Land Rover Freelander 2 review
The compact Land Rover Freelander 2 has a comfortable drive, a strong diesel engine and excellent off-road ability
With the arrival of the excellent Range Rover Evoque, it's easy to forget about the other compact Land Rover in the range – the Freelander 2. But you shouldn't because it offers a comfortable driving experience, brilliant off-road ability and is very well made. It's not as sporty to drive as a BMW X3 and it's expensive to buy, too. But the Freelander is well worth a look, especially as it was revised at the end of 2012, with stylish new lights and a neater interior.
It was first revealed in 2006, but constant development means the Land Rover Freelander 2 is still a tough contender in the compact SUV class. However, it’s reaching the end of its life – the new Discovery Sport replaces it early next year – and Land Rover has pared down the range accordingly. SE, SE Tech and limited-edition Metropolis versions are available, and power comes from the 148bhp TD4 diesel or a 188bhp SD4 diesel auto.
Our choice: Frelander 2 188bhp 2.2 SD4 GS
Video: watch CarBuyer's video review of the Freelander
Compared to other Land Rover models, the Freelander 2 is looking a bit dated, with its chunky and upright shape. However, its simplicity helps it stand apart from newer rivals.
There are familiar Land Rover design cues, such as the floating roof and squared-off clamshell bonnet, while daytime running lights and revised grilles and bumpers have kept it looking fresh.
Inside, the Freelander has benefited from Land Rover’s push upmarket, and the dashboard is a high-quality affair, with soft-touch materials and metal trim. There’s no Terrain Response dial like you’ll find in a Discovery; instead you get a pair of buttons which scroll through the various transmission settings.
Overall, the Freelander has a clean, simple-looking interior, although the sat-nav display does look old when compared to offerings from more recent rivals.
The first thing you notice from behind the wheel is how tall you sit in the Freelander. Not only are you high off the ground, the window line feels lower, although you get a good view out.
Through corners, the Freelander doesn’t feel as precise as rivals, but that’s to be expected as its chassis design is nearly a decade old. Even so, despite a fair amount of body roll and light steering, the car always feels safe and predictable, plus there’s plenty of grip.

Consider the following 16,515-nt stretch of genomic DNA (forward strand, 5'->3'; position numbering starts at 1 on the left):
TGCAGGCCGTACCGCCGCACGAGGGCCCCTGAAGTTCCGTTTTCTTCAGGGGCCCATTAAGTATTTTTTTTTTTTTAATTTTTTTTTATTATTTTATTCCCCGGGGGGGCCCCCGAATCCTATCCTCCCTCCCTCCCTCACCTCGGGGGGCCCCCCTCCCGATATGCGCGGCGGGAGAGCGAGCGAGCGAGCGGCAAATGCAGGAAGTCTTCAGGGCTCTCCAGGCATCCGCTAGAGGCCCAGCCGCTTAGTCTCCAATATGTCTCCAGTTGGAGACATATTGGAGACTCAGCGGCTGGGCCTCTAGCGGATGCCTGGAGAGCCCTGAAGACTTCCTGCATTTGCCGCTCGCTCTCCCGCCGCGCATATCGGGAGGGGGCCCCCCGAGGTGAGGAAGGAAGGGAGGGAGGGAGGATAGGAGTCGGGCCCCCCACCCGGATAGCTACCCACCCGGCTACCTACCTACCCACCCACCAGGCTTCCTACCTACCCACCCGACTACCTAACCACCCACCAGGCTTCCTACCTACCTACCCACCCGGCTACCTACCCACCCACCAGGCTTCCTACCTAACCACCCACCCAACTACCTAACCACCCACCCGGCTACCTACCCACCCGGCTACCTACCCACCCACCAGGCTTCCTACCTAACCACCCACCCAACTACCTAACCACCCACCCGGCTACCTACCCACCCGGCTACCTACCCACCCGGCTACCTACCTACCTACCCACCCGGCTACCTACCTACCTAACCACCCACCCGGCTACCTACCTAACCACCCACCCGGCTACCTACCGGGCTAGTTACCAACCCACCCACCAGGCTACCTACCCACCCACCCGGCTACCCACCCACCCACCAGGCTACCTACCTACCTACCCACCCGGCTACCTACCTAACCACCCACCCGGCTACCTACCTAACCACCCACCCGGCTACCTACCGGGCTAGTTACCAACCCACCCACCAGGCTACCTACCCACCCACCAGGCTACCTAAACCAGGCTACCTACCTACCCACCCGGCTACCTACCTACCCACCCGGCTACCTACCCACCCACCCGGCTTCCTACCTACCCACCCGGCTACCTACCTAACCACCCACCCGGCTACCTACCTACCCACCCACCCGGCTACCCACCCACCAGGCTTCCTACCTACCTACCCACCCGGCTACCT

The Freelander’s forte is cruising comfort. The suspension does a good job of ironing out lumps and bumps at any speed, and it’s fairly smooth on motorways, too – there’s a bit more wind noise at cruising speeds, but it’s not going to cause any upset.
As you would expect from a Land Rover, the Freelander has permanent four-wheel drive, and it will show a clean pair of heels to most off-roaders over the rough stuff. There’s a pared-down version of Land Rover’s Terrain Response system on board, which adjusts the traction control according to the conditions, and ground clearance and shorter overhangs mean the Freelander will be able to head further off the beaten track than its rival.
You get seven airbags as standard on the Land Rover, while traction and stability control also feature to enhance the car’s already excellent grip. Reliability is a different matter – the original Freelander was one of the most troublesome cars on UK roads, with owners constantly visiting their dealer. The current model has been on sale for long enough that technical gremlins will have been ironed out, while Land Rover’s move upmarket should give quality a boost, too.
The Freelander has a five-star Euro NCAP crash test rating, although it earned this back in 2007 before tougher testing conditions were brought in.
The Freelander is well suited to the rough and tumble of family life with a big boot that has 755 litres of load space with the rear seats in place and a massive 1,670 litres with them down. That beats the BMW X3 by a long way – plus it features heavy duty, wipe clean materials on the boot floor and lots of cubby holes throughout the cabin. Front seat space is very good but knee room in the back could be better.
You sit up high and enjoy a commanding view of the road ahead, thanks to a wide windscreen and relatively narrow A-pillars. Large glass areas behind the driver make it easier than most SUVs to reverse park, too.
Off-road, the Freelander beats more on-road focused rivals like the Audi Q5 and BMW X3 hands down thanks to its excellent Terrain Response system, which features a number of modes to tackle different surfaces and limited grip levels. Although be aware that entry-level versions and the eD4 do miss out on this impressive electronic system.
The cheapest way to run a Land Rover Freelander is to go for the entry-level front-wheel drive 148bhp eD4 model which gets stop-start and returns 47.1mpg while emitting 158g/km of CO2. By comparison, the 188bhp 4x4 version posts 40mpg and 185g/km – not bad but not great when you consider a 184bhp 2.0d BMW X3 beats both models, returning 50.4mpg and emitting just 149g/km of CO2.
The Freelander is expensive to buy, especially when you consider top-spec models are within reach of the cheapest Range Rover Evoques. However, residuals are strong due to strong brand image. Servicing costs are likely to be average for the class and equipment levels are good. Even entry-level models are well-equipped.
Further up the range models have electric seats and sat-nav, while flagship models boast leather trim and a CD changer.